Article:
The risk of having a low birthweight infant after the birth of the index infant was estimated as a function of the mother's status with respect to changes in partner, residence in one of Denmark's 275 municipalities, type of job, and social status between the births. The comparisons were performed within each cohort; couples without changes in any of the factors served as the reference group.

Social status was categorised as low, middle, or high, according to the job held at the time of pregnancy on the basis of the 10 point classification used by Statistics Denmark. Subjects were grouped by social status before analysis. The type of job was classified on the basis of the International Standard Classification of Industries.21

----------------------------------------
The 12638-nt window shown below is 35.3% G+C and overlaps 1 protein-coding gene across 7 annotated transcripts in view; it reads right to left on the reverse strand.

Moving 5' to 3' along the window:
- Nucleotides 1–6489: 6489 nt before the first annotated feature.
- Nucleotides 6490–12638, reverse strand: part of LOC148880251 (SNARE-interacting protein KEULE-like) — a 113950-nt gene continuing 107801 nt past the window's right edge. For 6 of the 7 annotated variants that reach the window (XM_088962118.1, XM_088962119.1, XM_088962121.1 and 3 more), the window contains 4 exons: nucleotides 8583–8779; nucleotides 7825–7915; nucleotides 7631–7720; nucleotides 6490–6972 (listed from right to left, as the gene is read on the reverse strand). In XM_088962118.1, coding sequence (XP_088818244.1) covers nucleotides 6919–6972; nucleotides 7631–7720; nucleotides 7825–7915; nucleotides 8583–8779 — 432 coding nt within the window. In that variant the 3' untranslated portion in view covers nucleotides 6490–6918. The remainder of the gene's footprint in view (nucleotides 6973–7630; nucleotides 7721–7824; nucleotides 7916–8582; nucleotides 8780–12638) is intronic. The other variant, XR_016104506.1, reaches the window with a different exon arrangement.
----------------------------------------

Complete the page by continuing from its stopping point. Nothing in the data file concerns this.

The partner with the highest social status determined the couple's social status at each birth. If data on both partners were missing in both pregnancies the couple was defined as not having experienced a change in social status (54 in the exposed cohort, 27 in the unexposed cohort). The mother's social status was used for women who were not cohabiting: 588 women in the exposed cohort and 351 in the unexposed cohort were not cohabiting within a year of the birth of the outcome child. The category of low social class included those who were unemployed or retired, those who performed unskilled manual work, and those with unspecified and unknown jobs. The middle category included office workers, students, skilled manual workers, and those working for or with their spouse or partner. The high social class category included all high ranking managers (responsible for at least 20 employees), high ranking office workers, (includes professors, doctors in a hospital, etc), self employed office workers (includes lawyers, accountants, business people, and medical specialists who own their own firm or practice), and owners of small businesses or shops.